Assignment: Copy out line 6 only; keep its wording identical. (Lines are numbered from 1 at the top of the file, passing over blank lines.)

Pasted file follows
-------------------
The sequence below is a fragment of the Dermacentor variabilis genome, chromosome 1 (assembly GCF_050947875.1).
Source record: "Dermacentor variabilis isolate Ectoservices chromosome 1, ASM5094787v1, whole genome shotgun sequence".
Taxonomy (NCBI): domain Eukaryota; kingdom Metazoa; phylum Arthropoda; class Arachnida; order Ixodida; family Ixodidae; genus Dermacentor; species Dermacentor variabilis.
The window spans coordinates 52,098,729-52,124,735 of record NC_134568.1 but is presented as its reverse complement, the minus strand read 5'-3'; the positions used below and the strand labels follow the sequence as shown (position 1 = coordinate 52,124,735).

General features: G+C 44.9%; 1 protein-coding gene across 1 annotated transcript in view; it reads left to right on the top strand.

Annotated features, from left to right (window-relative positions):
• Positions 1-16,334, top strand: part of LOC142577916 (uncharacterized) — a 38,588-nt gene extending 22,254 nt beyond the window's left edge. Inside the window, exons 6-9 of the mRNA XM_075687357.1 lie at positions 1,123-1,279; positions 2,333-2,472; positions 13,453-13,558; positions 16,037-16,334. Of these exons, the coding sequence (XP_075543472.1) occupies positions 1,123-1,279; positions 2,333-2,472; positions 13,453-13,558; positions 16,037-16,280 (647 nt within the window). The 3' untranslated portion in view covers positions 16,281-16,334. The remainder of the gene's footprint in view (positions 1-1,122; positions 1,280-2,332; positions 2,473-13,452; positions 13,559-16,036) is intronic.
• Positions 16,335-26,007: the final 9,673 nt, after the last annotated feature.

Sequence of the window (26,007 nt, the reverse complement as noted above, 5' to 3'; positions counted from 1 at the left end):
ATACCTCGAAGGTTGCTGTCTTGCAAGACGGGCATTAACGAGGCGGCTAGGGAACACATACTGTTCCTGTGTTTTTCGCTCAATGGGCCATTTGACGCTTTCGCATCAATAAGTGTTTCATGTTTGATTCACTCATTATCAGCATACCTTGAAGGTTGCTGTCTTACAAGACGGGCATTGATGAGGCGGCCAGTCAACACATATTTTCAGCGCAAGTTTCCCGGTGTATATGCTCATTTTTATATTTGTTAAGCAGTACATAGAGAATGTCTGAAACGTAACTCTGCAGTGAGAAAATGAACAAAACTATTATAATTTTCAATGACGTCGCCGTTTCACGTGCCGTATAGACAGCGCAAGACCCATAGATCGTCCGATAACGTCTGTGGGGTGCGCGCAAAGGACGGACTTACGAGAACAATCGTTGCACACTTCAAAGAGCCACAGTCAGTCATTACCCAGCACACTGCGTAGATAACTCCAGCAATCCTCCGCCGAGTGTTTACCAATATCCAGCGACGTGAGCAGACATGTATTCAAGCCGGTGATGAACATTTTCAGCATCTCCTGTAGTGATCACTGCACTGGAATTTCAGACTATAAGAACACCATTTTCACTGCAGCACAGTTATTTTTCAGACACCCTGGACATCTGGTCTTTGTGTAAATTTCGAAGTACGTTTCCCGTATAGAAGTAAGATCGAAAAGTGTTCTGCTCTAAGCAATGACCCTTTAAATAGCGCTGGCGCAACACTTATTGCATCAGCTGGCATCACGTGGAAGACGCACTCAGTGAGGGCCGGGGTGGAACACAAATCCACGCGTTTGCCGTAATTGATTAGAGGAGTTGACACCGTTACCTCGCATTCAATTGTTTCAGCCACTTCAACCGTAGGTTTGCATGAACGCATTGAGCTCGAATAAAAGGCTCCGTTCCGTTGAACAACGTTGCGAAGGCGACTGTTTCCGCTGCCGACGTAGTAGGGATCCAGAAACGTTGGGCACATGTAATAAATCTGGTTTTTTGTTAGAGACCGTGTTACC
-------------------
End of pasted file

Annotated features, from left to right (window-relative positions):